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I'm new to jQuery, but I have a fair bit of experience with JavaScript, mainly using Angular.

What I'm wanting to do is have implement a horizontal list of tabs, where clicking each button will display a corresponding div, and hide the others.

Here's how I'm doing it:

$(document).ready(function(){

    $(".tab-group").each(function(i, tg){

        $(tg).children().each(function(i, child){
            $(child).click(function(){

                $(tg).children().removeClass('btn-selected');
                $(child).addClass('btn-selected');

                $(tg).children().each(function(i, child) {
                  $('#'+$(child)[0].attributes['tabid'].nodeValue).hide();
                })

                $('#' + $(child)[0].attributes['tabid'].nodeValue).show();
            });
        });

        $(tg).children('.btn-selected').click();

    });

});

See the plunker

This works how I want it to, but I have questions about the code style, because it looks gnarly perhaps:

  • Is there a better way to do ID selectors other than $('#' + ....)
  • What about where I'm always referencing the first time in an array $(child)[0] - that seems messy.
  • Am I reinventing the wheel here? - Is there a better way of doing this?
  • I'm doing a 'hide all the children, then show the clicked one' algorithm. Is there a better way to do this?
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Some thoughts in reviewing both your javascript code and your HTML on Plunker.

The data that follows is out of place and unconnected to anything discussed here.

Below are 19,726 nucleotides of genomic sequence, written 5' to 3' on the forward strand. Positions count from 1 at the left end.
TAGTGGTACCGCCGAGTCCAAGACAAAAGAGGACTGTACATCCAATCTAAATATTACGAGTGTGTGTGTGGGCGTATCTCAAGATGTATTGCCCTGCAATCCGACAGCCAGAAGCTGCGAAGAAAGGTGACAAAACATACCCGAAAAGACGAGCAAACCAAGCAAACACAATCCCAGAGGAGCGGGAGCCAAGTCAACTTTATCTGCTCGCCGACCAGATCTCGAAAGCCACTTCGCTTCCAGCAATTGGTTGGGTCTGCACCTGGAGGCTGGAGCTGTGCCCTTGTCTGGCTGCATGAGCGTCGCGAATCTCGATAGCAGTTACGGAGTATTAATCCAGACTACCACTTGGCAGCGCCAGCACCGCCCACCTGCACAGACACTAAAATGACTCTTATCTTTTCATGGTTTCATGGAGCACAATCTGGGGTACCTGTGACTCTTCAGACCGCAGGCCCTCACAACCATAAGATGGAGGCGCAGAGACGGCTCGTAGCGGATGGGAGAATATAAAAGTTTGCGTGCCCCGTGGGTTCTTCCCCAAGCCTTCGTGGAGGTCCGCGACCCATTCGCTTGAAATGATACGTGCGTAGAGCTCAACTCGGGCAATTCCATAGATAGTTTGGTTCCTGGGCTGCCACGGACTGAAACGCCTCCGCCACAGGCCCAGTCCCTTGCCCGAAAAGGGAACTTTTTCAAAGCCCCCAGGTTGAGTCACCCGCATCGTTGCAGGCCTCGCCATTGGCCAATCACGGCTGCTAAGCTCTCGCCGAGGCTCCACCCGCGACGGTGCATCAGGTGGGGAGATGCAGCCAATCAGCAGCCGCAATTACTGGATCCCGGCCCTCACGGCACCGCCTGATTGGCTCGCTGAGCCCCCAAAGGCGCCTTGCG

Code Style

Don't use spaces between HTML tag properties and their values. It makes your markup hard to read.

Example:

<div id = "footab" class = "module">

Should be:

 <div id="footab" class="module">

Think of the spaces as the ONLY separator between each element property, since in HTML you don't have the luxury of commas. The only usage for spaces in element definition is for this purpose (excepting spaces inside property string values, of course).


Lots of unnecessary vertical white space both in your HTML and javascript code.

Code Content

I question introducing your own custom custom HTML tag properties. This is what data attributes are meant to do. You could change this:

<div id = "foo-btn" tabid = "footab" class = "btn btn-underline btn-selected">FOO</div>

To:

<div id="foo-btn" data-tab-target-id="footab" class="btn btn-underline btn-selected">FOO</div>

So when trying to determine target ID in javascript. You go from this:

$('#'+$(child)[0].attributes['tabid'].nodeValue).hide();

To this:

  var target = this.data('tabTargetId');
  $('#'+target).hide();

Much cleaner. Also note I used this here as...


You are introducing a scope confusion problem by using child instead of just using this.

This:

    $(tg).children().each(function(i, child){

Should just be:

    $(tg).children().each(function(){